What was tremendously frustrating about the process was that my house was not
serviced by a conventional toilet system at all! Instead, waste was handled by
a Clivus Multrum composting toilet system http://www.clivusmultrum.com/ whose
unconventional regulatory status was not addressed in the rules. The leach
field requirement was necessitated NOT to accommodate septic system “liquids”,
but for the non-septic “grey water” coming from sinks, showers, laundry, and
The Clivus system uses woodchips in an odorless tank in the basement to process
the waste, and the grey water stream is segregated and typically used for
irrigation and fertilization of landscaping plants and in my case was going to
be pumped into a nearby flower garden. The regulators could not be convinced
that the grey water was free of pathogens, and refused to issue a permit unless
I built a huge, costly and unnecessary leaching field.
Fast forward in time to Martha’s Vineyard, where excessive nitrogen, primarily
from urine, is getting into the groundwater and seriously affecting the health
of the Vineyard Great Ponds. Eighty percent of Vineyard residents have onsite
systems that are contributing to this problem, and because of the relatively
thinly-settled nature of the Vineyard, centrally-sewering these properties will
never be cost-effective.
Over the past seven years, Wes and his partner’s denitrifying system was tested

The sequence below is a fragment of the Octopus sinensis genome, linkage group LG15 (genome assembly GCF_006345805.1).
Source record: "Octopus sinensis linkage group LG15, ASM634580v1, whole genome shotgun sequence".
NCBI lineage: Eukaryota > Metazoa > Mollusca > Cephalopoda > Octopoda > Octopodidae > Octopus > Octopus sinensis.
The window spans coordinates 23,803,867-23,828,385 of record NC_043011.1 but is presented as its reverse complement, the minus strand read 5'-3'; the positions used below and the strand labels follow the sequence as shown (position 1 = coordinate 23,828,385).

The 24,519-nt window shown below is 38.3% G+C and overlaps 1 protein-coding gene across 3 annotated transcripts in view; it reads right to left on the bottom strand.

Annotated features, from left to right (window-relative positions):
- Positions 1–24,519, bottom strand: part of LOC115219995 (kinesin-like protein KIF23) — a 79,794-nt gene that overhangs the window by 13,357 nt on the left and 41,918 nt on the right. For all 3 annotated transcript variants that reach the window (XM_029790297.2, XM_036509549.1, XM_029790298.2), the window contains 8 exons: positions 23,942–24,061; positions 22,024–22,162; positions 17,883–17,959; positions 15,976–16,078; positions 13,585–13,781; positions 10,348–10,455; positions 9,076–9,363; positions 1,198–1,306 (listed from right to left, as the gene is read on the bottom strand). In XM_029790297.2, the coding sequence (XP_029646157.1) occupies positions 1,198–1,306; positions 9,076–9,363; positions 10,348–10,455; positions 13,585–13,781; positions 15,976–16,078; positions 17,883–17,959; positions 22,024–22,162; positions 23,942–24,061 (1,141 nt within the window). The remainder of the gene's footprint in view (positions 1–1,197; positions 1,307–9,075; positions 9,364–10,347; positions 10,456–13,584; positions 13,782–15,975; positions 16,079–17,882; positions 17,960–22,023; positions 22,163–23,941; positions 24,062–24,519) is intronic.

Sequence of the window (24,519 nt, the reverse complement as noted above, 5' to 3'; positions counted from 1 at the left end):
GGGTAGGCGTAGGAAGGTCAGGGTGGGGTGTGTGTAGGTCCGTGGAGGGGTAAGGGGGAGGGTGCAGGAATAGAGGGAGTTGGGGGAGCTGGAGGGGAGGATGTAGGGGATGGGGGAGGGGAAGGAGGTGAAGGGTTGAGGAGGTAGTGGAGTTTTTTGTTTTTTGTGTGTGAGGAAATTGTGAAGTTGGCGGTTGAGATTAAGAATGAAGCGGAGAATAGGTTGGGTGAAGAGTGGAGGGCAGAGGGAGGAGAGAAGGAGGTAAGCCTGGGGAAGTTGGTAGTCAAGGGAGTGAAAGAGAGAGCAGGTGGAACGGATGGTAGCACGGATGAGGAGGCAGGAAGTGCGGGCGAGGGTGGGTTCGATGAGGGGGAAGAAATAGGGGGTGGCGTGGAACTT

extensively at a pilot facility run by the state at Otis Air National Guard
base. The system was getting promising results removing 80-90% of all the
nitrogen entering the ground water. The innovative design involved using oyster
shells, sulfur, and aerated small plastic bird cage shaped gizmos in the
system’s primary and secondary treatment chambers.
Wes had two priorities: (1) removing as much nitrogen as possible, and (2)
making the system affordable to the homeowner. The challenge he faced was that,
while the test process allowed him to do the considerable tweaking necessary to
improve the system design and efficiency, the process took time and money. He
ultimately found that testing and monitoring requirements for these
“innovative/alternative” (“I/A”) systems in Massachusetts were simply too much
for him. After seven years, he is still years away from being licensed to sell
his system in this State. The project has come to an end.
Wes cited, “a hellish process for approval” where, even if a system worked
perfectly and all the tests were positive, the regulatory process would still
take a solid seven more years just to get an approved license.
His story was sounding frustratingly familiar to me.
He said that the extensive testing and monitoring was very expensive and he
ended up paying for most of those costs and most of the test systems’
installation costs out of his own pocket. He was unable to find any backers and
eventually his resources were exhausted.
Where to go from here? Planners and water scientists indicate that tackling the
overall nitrogen loading “budget” for the Island of Martha’s Vineyard is best
done by sewering those down-Island areas that were densely developed over the
last several decades. That still leaves much of the rest of the Island tied to
residential septic technology that will continue to contribute nitrogen, though
more diffusely, to groundwater and to our ponds.
So the need for a proven I/R system remains. The hope is that entrepreneurs
like Wes will have the stamina and the financial backers to be in it for the
long haul required under current regulations. Better still would be a
commitment from the state authorities to identify ways to streamline the I/A
approval process while still protecting public health and safety.